Friday, March 20, 2009
Bergen, one of european cultural city
Bergen gets a lot of play because it is a good place to start a tour of Norway's Fjord Country. Bergen's inner harbor and "Old Town" are pleasant, the town has a long and interesting history, which is well represented in local museums. From Bergen, you can travel by bus and train through part of Fjord Country and doing so is worth the effort, as the scenery is some of the most beautiful in the world (the fjords are best seen from the water). Finally, you might consider a more formal cruise of the fjords since a cruise is a wonderful and relaxing way to see Fjord Country.
The city centre of Bergen is located west in the municipality, facing the fjord of Byfjorden. It is situated among a group of mountains known as the Seven Mountains, although the number is a matter of definition. From here, the urban area of Bergen extends to the north, west and south, and to its east is a large mountain massif. Outside of the city centre and the surrounding neighbourhoods (i.e. Årstad, inner Laksevåg and Sandviken), the majority of the population lives in relatively sparsely populated residential areas that have been built since the 1950s. While some are dominated by apartment buildings and modern terraced houses (e.g. Fyllingsdalen), others are dominated by single-family homes.
1-hour guided tour on the sightseeing train "Bergens-Expressen". The tour takes us through the central streets of Bergen, past the Fish Market, along the harbour and the Hanseatic Wharf Bryggen. Drive up to Mount Fløien, to enjoy a view of Bergen.
Harbour tour by boat - MS White Lady
We take you on a tour through Bergen's characteristic harbour area, and you get a good view of Old Bergen Museum and the Aquarium.
Historical City Walk
Bryggen, a symbol of our cultural heritage.
Bergen Guide Service - City Walks
Exciting and informative city walks that allow you to experience both unknown and historically significant aspects of Bergen. Duration approximately 1 1/2 hours, especially designed for individuals travellers.
Get to know Norwegian artists, local and national history and culture through sculptures on an art historical walk in downtown Bergen. Meet Vigeland, Ibsen, Grieg, Ole Bull, modernist pieces etc. Weekends all year at 11 am. From May-Sept also at 6 pm Mon-Fri. Tickets at the Tourist Information.
We show you where the attractions are and tell you about shopping and restaurants. Our experienced guides answer questions and give you good advice and tips on how to make the most out of your stay in Bergen.
Bergen is a vital centre in its region and in Norway, maybe best known for hosting the annual Bergen International Festival (Festspillene i Bergen). The city is home to the Bergen Philharmonic Orchestra, which was founded in 1765 and is one of the world's oldest orchestral institutions. The orchestra performs regularly at the 1,500 seat Grieg Hall. The city is also home of the Bergen Woodwind Quintet, which is made up primarily of principal winds of the Bergen Philharmonic. Bergen was a European Capital of Culture in 2000. Other main cultural events include Borealis, Nattjazz, Lost Weekend Festivalen and Bergenfest (formerly Ole Blues). There are numerous amateur bands in Bergen and the surrounding communities, performing regularly throughout the city. They generally fall within two distinct categories: brass bands, following the British band tradition, and Janitsjar or wind bands, which include both woodwind and brass instruments. Both of these types of bands tend to be quite competitive, and the Grieg Hall in Bergen is home to the annual Norwegian Brass Band Championships, which takes place in late winter.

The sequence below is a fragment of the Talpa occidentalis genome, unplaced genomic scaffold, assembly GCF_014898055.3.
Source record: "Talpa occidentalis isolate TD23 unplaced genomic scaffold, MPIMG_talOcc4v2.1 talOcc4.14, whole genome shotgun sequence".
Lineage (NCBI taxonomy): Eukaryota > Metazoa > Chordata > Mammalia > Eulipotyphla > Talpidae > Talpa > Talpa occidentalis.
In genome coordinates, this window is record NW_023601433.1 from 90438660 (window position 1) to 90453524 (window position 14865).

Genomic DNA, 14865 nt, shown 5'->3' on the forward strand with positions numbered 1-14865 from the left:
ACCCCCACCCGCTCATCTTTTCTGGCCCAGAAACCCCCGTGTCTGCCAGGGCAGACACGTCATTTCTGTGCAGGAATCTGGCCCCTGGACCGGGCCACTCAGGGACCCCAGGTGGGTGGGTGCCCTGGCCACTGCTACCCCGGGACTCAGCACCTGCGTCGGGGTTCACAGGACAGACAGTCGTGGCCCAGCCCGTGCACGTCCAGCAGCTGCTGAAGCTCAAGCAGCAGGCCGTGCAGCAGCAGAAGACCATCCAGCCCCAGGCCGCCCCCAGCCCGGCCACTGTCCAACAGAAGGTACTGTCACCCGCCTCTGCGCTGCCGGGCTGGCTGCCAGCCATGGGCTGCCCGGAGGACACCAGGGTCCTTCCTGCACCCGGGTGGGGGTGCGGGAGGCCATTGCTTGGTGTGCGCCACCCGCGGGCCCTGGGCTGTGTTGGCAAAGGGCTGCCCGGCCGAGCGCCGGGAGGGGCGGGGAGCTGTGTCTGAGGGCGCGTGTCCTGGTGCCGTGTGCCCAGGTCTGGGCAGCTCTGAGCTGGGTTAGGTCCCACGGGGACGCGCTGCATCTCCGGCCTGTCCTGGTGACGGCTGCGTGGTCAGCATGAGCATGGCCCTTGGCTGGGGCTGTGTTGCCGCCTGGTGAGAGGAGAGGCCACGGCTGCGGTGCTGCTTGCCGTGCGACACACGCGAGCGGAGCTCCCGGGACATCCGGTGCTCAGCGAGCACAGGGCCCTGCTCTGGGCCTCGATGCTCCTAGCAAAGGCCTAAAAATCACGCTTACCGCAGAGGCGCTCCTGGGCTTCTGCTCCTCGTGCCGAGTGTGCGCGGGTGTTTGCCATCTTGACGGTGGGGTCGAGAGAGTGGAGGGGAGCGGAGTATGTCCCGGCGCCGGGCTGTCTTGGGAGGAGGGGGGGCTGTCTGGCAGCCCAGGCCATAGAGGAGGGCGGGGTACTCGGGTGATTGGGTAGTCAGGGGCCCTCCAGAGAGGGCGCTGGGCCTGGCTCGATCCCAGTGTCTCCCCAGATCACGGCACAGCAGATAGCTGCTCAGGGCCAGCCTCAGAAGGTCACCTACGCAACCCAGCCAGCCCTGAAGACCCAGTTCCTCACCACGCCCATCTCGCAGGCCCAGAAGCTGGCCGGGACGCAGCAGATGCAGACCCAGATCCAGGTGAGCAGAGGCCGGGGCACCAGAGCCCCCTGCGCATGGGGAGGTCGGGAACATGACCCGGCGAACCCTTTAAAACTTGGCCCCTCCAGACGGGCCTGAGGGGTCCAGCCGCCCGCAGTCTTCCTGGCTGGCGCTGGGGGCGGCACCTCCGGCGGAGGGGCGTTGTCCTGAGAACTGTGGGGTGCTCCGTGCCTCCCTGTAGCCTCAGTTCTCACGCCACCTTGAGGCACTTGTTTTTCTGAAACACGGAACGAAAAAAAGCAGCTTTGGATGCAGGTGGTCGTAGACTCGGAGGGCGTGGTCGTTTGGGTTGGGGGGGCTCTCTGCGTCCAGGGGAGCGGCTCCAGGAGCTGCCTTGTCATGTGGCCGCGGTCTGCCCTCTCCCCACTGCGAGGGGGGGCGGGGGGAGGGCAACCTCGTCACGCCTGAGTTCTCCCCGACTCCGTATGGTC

Bergen has an international airport, Bergen Airport, Flesland, with direct flights to several European cities. The Bergensbanen railway line runs east to Voss, Geilo, Hønefoss and Oslo.
The E39 road passes through the city, connecting to Trondheim and Stavanger. The E16 road to Oslo passes through the Lærdalstunnelen, the longest road tunnel in the world. Bergen was the first city in Northern Europe to introduce a ring of toll roads entirely surrounding the city, making entering the city centre by car impossible without paying the toll. The toll road system, established to fund new roads and motorways, opened 2 January 1986. The toll was collected by both toll plazas and an electronic toll collection system. In the early 2000s, the electronic toll collection system AutoPASS was introduced, replacing both the remaining toll plazas and the existing but dated electronic toll collection system.
It is provided by the transportation company Tide, the result of a merger between Gaia and HSD. Among the fleet of buses are 8 trolleybuses (two of which are dual-mode buses). Local train transport to Arna is provided by Norges Statsbaner. There is a funicular (Fløibanen) and an aerial tramway (Ulriksbanen). The city's tram system was closed in 1965, although a museum line still operates on Møhlenpris. The construction of a modern light rail line connecting the city centre with Nesttun and Bergen Airport has been approved by Stortinget and is underway. Express buses go to all larger destinations in Norway.
The Norwegian coastal steamer service Hurtigruten originates in Bergen, running north to Trondheim, Bodø, Tromsø and Kirkenes. Passenger catamarans run from Bergen south to Haugesund and Stavanger, and north to Sognefjorden and Nordfjord. Car ferries connect to Hanstholm and Hirtshals in Denmark, Lerwick, Scrabster, Tórshavnon the Faroe Islands, and Seyðisfjörður in Iceland. The service from Newcastle in the United Kingdom was cancelled after September 1, 2008.